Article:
Canning food in the modern world is easy. We have well-made jars, proven methods developed over a century and a half of trial and error, and the ability to consistently put up safe, nourishing and delicious food.
Even a century ago, canning was a well-established science, regardless of if you used Mason jars with zinc lids and rubber lids, or jars with glass lids and wire bails that locked down tight over a rubber ring. The end result was the same, even if the methods were quaint and old-fashioned today. But prior to our WWII-era metal bands and disposable lids, and prior to the old Lightning jars with wire bails or their competitors, and prior to the earliest Mason jars, there were other methods, and that’s what we are looking at today.
In 1858, John Landis Mason patented the basic screwtop canning jar. It used a zinc lid and a rubber band to provide an airtight seal, and with only minor modifications this method would remain unchanged until WWII. Mason revolutionized home canning with his simple invention, as it brought the reliability of consistently made canning jars, lids and rings into the public sphere for the first time. Prior to that, our ancestors had all manner of ways to put food up in glass and crockery jars.
In 1810, Nicolas Appert, a French inventor, worked out the idea of hermetically sealing food in jars after cooking it. His methods involved placing food in jars, corking it, sealing the cork with wax, wrapping the jar in cloth and then boiling it. While science tells us now that the boiling of the jar essentially pasteurized it, Appert was unaware of the scientific reasons that ensured his method worked, only that it in fact worked. He was the first to put up food in glass jars, and he thought it was the exclusion of air that preserved the food (he was half right; the other half was in the boiling).
But prior to his efforts, people were still storing food in jars and crocks. The most common methods involved cooking food with a high sugar content or pickling them. In either case, the final product was placed in glass or crockery jars, and sealed in some form or another with glass, crockery, wooden or metal lids, wax, cloth or paper. Here we see the origins of canned food, but grossly lacking in the kind of processing that allows for safe, long-term storage. Such foods relied on their ingredients, being closed off from the air and stored in a cool dark place, and some of them are considered unsafe today.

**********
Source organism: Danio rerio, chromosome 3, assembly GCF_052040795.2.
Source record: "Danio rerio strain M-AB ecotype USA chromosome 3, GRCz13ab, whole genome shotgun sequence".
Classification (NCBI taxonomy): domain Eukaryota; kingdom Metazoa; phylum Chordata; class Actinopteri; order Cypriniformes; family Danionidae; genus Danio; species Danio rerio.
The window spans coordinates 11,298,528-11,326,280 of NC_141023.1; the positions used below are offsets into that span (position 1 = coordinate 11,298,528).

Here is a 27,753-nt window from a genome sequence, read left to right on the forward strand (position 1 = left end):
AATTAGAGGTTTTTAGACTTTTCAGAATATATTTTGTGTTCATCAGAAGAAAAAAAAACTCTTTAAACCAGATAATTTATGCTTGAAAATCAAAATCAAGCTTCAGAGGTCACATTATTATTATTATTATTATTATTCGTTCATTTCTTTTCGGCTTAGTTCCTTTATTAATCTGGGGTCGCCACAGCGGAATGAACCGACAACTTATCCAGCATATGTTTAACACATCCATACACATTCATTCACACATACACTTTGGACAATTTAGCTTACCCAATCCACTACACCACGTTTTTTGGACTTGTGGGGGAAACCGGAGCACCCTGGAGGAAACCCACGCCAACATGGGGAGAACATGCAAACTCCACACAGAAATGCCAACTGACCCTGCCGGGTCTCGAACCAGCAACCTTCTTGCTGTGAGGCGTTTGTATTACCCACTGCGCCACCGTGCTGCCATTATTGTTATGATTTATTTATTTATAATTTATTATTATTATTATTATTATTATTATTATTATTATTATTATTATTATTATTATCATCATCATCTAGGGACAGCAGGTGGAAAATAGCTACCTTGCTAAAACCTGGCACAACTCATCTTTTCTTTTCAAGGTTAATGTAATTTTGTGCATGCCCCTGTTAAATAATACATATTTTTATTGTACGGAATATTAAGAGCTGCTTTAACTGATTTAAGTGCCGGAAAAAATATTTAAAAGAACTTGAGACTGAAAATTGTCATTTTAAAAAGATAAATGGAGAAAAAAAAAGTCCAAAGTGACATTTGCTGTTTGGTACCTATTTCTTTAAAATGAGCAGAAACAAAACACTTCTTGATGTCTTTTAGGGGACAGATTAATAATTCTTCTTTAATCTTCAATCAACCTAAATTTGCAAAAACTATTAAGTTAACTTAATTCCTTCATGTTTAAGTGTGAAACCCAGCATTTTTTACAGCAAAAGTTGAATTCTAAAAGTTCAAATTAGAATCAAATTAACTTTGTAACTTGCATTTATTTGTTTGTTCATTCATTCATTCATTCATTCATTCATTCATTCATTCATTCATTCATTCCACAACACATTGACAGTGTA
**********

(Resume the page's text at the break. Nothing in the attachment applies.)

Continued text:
The mid- to late-19th century was a boomtime for canning jars and canning technology. Before the Mason jar, we would see “wax sealers,” which used a glass lid and ring of hot wax to provide an airtight seal. This technology is echoed by modern homesteaders who may still use wax to seal jars of jams and jellies. It should be cautioned that wax-sealing of any sort, with or without a lid, was not always successful when it was in vogue, and should not be practiced now; it’s impossible to tell if you’ve gotten a good seal, and it’s easy to break the seal. I remember eating jams put up in wax-sealed jars by my grandmother, but I’d be hard-pressed to do it today.
Another common sort of jar was the “Lighting” or wire bail jar. Countless variations on this theme exist, ranging from the common sort we may know today to complex systems involving levers or even thumbscrews. All work on the same idea, though, of securely latching a glass lid over a rubber ring that has been sealed through boiling.
The harsh reality is until the 19th century, canning really didn’t exist, and food storage in jars, bottles and crocks was as much hit and miss, as accepting the fact you were stuck with heavily brined or sugared food. Modern concepts of sanitation did not exist, and stored foods were at a greater risk of loss through spoilage.
The current Mason jar, with its on-time use metal lid and reusable metal rings, represents the ultimate in home glass jar canning, and should be embraced with great vigor, due to the low cost, ease of use and proven sanitary track record. If you have older shoulder-seal jars like the old blue Ball jars, or wire bail seal jars, those are best left for decoration or dry storage, and given a gentle and loving retirement.
If you are looking to understand and practice home canning as done by our ancestors, then applying modern sanitary methods and storage, combined with well-made modern storage containers can be rewarding, but outside of an emergency, such methods should really only be practiced for entertainment. An exception could be argued in favor of certain pickling techniques, but those exceed the scope of this article.
Hundreds of companies made thousands of variations of canning jars through WWII, and many still survive today. They are a fascinating glimpse into a time in our nation’s history when self-reliance and sufficiency was an important part of many American’s lifestyles, and the ability to “put up” food for the winter could mean the difference between life and death.
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